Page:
The Department for Transport (DfT) has committed to looking into solar being used in conjunction with rail, road and footways across the UK. The DfT has awarded a multi-million-pound fund to help trial and pursue possible uses.
One particular project has received a share of the £1.75 million pot of funding to look into carbon-cutting rail schemes, this project will assess the viability of using solar to directly power trains. The project comes almost a year after the climate charity 10:10 and Imperial College London’s Energy Future Lab found that solar panels could provide up to 10% of the electricity needed to power electrified train routes in the UK, with significant opportunity to do so for the commuter rail network south of London.
Additionally, two other projects have received £4.49 million and £1.05 million respectively to trial solar roads and footways. This project has raised a few eyebrows due to the unsuccessful nature of surface-level solar installations in roads and footways.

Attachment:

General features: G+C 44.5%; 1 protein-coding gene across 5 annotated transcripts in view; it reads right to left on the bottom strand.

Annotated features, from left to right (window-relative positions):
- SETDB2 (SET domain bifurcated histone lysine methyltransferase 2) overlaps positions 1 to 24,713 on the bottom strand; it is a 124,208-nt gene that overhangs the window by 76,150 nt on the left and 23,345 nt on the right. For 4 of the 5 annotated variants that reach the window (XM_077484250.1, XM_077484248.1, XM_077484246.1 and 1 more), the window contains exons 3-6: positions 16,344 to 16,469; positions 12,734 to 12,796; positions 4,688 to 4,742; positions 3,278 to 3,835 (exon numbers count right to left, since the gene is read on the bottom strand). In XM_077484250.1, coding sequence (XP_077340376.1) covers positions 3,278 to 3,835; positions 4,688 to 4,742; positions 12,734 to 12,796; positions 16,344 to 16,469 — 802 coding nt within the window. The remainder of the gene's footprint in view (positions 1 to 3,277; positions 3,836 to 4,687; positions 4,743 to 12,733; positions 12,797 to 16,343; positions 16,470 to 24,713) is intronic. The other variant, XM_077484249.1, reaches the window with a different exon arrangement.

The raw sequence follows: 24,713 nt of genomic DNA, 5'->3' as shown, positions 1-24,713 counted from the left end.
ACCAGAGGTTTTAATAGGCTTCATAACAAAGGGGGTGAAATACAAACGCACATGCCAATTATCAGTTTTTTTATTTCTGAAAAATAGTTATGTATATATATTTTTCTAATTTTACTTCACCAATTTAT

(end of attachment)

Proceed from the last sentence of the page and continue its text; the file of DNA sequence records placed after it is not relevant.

Nevertheless, the innovation funding has been well received by industry, and STA chief executive Chris Hewett said it was “fantastic” to see such projects “being championed in the UK”.
“This kind of leadership gives Britain the potential to be at the forefront of the clean, smart energy revolution. That said, it is imperative government backs tried and tested renewable energy technologies too, and we hope that this is a sign of greater things to come in terms of support for solar, given the challenges facing the industry at present,”